7. What does a typical day in your niche look like?

There really is no such thing as a typical day as my year varies a lot. Storm chase season is only really a fairly short period in Spring. But on a chase day, my norm is to wake up and forecast for the day, choose a target area based on storms and good roads and head out - could be an 8 hour drive, could only be a couple of hours. Sit and watch, re-forecast and adjust to what is going on.

Often that means waiting around for hours, but I’d rather be early than miss it! As storms initiate, I choose which storm to follow whilst keeping an eye on other storms in case a better opportunity arises. Then I observe. I need to decide whether to go in close in hope of a tornado or if the wider storm structure makes for a better shot.

I watch the light as later hours offer up sunset colors. Knowing when to leave one storm for another as the environment changes is key, too. After dark, I have to be more cautious, but if there is good lightning I will stick with it into the late hours.

I also have to contemplate the next day’s chase - is it likely to be better than today’s storm and how far will I need to drive? That determines how late I can chase the current storm and where to find a hotel for the night.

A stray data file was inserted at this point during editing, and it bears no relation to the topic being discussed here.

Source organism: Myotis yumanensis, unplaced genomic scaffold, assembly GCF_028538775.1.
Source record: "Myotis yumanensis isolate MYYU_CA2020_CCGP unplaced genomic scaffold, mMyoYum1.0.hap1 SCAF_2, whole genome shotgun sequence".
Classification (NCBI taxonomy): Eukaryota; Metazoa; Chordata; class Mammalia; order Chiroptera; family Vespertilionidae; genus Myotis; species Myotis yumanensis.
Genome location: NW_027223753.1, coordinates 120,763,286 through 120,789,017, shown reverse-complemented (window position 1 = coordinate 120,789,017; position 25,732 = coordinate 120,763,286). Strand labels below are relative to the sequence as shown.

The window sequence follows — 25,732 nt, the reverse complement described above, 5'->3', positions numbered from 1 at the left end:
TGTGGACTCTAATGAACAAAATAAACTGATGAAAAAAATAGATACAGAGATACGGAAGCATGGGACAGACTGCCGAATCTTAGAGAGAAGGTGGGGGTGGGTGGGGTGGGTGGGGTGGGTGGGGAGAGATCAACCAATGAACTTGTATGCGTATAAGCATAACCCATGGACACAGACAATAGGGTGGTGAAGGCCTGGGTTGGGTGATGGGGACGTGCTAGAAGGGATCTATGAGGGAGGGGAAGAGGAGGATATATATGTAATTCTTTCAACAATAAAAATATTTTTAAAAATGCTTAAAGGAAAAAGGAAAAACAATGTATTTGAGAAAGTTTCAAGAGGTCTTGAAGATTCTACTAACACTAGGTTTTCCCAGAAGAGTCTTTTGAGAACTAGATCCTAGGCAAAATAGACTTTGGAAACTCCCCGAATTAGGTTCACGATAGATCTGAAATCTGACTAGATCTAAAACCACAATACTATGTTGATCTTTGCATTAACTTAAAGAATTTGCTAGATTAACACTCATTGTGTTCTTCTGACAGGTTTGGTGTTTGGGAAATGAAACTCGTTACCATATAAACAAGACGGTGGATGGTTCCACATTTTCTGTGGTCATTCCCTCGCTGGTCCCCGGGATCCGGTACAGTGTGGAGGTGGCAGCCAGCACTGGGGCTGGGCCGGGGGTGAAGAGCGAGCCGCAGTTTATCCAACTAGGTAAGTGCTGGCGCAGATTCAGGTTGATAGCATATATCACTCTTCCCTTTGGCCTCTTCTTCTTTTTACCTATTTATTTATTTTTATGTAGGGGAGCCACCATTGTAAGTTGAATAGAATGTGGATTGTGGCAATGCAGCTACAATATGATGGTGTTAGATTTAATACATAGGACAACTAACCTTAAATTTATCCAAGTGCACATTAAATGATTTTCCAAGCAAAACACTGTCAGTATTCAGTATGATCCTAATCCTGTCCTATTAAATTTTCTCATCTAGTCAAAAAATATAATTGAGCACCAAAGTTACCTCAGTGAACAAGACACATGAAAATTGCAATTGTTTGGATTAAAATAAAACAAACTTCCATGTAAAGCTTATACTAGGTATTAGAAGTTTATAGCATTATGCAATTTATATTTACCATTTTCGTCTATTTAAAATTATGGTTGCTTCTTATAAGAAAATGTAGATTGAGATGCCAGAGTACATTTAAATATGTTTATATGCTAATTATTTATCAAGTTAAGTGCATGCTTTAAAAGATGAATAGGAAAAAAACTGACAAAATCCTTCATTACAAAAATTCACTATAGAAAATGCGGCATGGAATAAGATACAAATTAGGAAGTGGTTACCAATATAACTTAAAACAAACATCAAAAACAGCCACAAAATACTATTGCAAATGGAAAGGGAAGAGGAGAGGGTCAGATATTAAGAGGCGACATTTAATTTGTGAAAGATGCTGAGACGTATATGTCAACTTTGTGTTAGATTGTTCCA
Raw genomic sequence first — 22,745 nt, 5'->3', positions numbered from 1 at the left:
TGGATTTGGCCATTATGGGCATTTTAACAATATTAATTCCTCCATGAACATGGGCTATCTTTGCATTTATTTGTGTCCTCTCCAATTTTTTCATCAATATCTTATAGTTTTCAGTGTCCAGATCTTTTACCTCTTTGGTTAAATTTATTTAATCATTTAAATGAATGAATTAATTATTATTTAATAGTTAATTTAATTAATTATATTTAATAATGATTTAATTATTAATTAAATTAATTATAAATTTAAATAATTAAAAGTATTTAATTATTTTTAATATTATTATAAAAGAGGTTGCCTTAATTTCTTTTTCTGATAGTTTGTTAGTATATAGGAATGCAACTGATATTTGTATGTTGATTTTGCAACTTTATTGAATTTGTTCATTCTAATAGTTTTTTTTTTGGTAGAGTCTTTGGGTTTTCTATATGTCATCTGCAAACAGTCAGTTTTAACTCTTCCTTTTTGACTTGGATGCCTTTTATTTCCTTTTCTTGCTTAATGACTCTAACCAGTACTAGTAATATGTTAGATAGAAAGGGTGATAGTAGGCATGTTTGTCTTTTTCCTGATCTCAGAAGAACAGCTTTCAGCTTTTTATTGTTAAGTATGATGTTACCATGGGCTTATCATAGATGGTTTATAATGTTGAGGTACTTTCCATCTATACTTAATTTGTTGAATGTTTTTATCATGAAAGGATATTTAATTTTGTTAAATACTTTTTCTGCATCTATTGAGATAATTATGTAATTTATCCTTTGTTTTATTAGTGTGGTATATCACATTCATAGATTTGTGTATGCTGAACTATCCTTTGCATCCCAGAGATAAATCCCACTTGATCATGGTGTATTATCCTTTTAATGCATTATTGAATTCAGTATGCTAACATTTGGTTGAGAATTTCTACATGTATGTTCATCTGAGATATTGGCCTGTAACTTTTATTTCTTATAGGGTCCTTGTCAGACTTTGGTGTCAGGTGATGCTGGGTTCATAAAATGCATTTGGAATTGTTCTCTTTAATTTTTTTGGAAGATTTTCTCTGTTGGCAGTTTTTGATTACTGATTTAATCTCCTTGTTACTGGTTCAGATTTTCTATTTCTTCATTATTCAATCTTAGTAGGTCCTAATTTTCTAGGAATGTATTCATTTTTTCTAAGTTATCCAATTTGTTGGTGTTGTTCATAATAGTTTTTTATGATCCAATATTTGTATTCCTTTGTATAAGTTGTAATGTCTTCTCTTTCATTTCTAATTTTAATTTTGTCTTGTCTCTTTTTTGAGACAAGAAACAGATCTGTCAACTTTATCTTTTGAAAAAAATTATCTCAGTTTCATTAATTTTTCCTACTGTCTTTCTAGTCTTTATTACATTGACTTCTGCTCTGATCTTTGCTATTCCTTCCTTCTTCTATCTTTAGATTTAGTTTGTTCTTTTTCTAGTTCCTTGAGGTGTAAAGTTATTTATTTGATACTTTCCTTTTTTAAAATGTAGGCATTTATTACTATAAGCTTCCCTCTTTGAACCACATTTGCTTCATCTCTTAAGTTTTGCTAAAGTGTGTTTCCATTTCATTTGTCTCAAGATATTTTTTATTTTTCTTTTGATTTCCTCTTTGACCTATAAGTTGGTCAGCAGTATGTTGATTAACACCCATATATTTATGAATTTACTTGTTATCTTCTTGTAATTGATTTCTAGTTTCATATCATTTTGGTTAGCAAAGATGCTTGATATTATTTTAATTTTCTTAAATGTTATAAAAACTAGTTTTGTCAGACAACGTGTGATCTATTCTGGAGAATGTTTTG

8. What weather photography tips would you give to those looking to start out in this niche?

Go with a pro! Don’t just head out. Take a storm chase tour or go with an experienced chaser, learn what gear (including forecasting and radar tools) you might need before even attempting to go it alone. Also, don’t forget that you can’t be on every storm out there, you will watch the news on other storms you missed that day and will just have to accept that. Especially now that most folks have a smart phone, there is always someone who will capture that freak anomaly event.

9. What resources would you recommend for extreme weather photography?

There are many resources available and just one is not enough. However, the Storm Prediction Center has its daily forecasts showing the areas of highest risk for the day, but also look at forecast models to get your own understanding of what the atmosphere is up to. Don’t forget to seek out forecasting meteorology classes to get you going.

10. What equipment would you suggest for extreme weather photography?

A good reliable car is actually the most important. You will spend more time getting to and from storms than actually chasing, so the highest risk is actually more from driving than the storms. My key car considerations are reliability, visibility, fuel range and off roading (4WD with good wet weather tires).

Beyond the camera gear already discussed, a good laptop or tablet with live radar feed to show you where you are relative to storms and which way they are moving, as well as what road options are ahead.

Extreme weather photography is a unique niche to get into, but it’s bound to provide you with a whole range of epic shots that you’ll be proud of owning, not to mention some adrenaline-fuelled days, too!

Of course, your own safety and the safety of your kit is something that needs to be considered on every shoot, so make time to find and invest in a waterproof protective case, before heading out on your first trip as an extreme weather photographer.